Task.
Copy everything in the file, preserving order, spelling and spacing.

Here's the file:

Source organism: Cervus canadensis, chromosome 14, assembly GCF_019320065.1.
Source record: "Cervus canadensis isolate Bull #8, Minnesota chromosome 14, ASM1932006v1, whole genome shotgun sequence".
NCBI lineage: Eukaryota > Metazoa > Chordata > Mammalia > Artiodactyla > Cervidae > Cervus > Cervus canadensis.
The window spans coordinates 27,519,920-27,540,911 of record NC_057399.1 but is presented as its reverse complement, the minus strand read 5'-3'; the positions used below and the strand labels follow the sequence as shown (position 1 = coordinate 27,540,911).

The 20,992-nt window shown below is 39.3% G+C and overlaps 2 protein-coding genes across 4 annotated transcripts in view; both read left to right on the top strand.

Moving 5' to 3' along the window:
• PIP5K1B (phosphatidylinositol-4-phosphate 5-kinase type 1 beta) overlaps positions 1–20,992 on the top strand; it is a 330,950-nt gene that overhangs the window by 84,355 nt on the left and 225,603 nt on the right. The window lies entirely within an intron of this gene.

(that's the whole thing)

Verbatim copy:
Source organism: Cervus canadensis, chromosome 14, assembly GCF_019320065.1.
Source record: "Cervus canadensis isolate Bull #8, Minnesota chromosome 14, ASM1932006v1, whole genome shotgun sequence".
NCBI lineage: Eukaryota > Metazoa > Chordata > Mammalia > Artiodactyla > Cervidae > Cervus > Cervus canadensis.
The window spans coordinates 27,519,920-27,540,911 of record NC_057399.1 but is presented as its reverse complement, the minus strand read 5'-3'; the positions used below and the strand labels follow the sequence as shown (position 1 = coordinate 27,540,911).

The 20,992-nt window shown below is 39.3% G+C and overlaps 2 protein-coding genes across 4 annotated transcripts in view; both read left to right on the top strand.

Moving 5' to 3' along the window:
• PIP5K1B (phosphatidylinositol-4-phosphate 5-kinase type 1 beta) overlaps positions 1–20,992 on the top strand; it is a 330,950-nt gene that overhangs the window by 84,355 nt on the left and 225,603 nt on the right. The window lies entirely within an intron of this gene.